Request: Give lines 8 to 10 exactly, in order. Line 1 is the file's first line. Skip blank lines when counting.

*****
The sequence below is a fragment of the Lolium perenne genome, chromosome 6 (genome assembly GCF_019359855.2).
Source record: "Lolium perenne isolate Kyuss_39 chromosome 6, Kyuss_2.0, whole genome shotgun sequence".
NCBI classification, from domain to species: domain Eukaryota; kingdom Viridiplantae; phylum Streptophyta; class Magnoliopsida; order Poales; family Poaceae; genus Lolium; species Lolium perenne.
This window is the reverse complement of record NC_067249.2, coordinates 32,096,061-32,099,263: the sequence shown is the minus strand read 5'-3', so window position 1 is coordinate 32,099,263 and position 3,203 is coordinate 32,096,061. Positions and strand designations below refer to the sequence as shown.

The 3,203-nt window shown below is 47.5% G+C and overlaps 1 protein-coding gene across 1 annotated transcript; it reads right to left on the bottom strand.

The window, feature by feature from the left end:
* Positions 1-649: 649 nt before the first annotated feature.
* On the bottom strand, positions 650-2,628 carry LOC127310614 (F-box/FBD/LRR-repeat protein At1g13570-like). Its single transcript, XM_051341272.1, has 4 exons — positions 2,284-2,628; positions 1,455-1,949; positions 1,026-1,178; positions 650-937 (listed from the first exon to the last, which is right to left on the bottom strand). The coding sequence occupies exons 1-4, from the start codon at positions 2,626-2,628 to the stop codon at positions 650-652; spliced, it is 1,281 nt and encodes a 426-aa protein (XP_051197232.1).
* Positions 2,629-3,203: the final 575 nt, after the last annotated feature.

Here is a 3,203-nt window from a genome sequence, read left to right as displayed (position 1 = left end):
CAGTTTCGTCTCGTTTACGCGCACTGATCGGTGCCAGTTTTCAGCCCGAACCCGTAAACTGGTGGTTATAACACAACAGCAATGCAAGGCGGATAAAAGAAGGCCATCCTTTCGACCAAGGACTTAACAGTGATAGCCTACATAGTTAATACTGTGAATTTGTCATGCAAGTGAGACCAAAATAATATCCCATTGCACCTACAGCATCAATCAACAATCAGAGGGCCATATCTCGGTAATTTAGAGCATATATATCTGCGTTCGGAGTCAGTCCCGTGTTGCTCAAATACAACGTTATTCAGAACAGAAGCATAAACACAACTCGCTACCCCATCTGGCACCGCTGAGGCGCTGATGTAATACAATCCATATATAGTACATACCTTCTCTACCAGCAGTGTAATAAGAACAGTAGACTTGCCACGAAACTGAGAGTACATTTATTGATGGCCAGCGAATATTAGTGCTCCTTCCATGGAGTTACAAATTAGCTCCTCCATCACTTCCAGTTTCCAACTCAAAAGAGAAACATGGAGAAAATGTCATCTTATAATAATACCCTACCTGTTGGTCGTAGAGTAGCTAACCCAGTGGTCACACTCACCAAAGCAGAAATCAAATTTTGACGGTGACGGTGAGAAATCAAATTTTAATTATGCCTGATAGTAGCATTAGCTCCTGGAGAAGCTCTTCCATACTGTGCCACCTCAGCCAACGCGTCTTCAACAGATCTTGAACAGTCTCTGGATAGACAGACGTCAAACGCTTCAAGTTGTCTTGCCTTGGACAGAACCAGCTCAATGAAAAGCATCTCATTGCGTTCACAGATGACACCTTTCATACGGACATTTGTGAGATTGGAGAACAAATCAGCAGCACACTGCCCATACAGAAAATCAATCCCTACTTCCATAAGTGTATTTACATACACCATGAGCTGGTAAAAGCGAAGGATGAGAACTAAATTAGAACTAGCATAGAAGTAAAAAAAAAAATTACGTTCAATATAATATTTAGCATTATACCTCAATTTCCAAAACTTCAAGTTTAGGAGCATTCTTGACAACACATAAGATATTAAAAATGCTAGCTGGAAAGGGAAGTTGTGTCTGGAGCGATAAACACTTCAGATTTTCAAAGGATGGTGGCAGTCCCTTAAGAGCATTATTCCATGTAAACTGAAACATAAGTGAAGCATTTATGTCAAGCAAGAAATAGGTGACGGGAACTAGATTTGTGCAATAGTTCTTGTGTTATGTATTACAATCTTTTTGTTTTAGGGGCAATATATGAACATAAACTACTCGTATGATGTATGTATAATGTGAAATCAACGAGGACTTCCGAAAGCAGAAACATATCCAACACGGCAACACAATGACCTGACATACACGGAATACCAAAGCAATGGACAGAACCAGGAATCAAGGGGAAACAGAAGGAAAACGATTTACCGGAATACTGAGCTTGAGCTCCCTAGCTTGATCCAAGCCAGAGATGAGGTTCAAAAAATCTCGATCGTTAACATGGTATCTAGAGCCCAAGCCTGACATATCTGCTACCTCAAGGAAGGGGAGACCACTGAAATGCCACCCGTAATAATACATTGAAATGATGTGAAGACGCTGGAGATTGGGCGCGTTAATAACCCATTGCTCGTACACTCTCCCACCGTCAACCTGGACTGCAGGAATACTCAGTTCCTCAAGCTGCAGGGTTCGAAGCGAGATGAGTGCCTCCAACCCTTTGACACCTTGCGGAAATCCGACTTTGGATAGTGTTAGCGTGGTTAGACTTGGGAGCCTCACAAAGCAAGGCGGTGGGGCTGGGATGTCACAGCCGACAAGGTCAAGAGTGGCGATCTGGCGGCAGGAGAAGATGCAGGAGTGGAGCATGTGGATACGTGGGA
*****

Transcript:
* On the bottom strand, positions 650-2,628 carry LOC127310614 (F-box/FBD/LRR-repeat protein At1g13570-like). Its single transcript, XM_051341272.1, has 4 exons — positions 2,284-2,628; positions 1,455-1,949; positions 1,026-1,178; positions 650-937 (listed from the first exon to the last, which is right to left on the bottom strand). The coding sequence occupies exons 1-4, from the start codon at positions 2,626-2,628 to the stop codon at positions 650-652; spliced, it is 1,281 nt and encodes a 426-aa protein (XP_051197232.1).
* Positions 2,629-3,203: the final 575 nt, after the last annotated feature.

Here is a 3,203-nt window from a genome sequence, read left to right as displayed (position 1 = left end):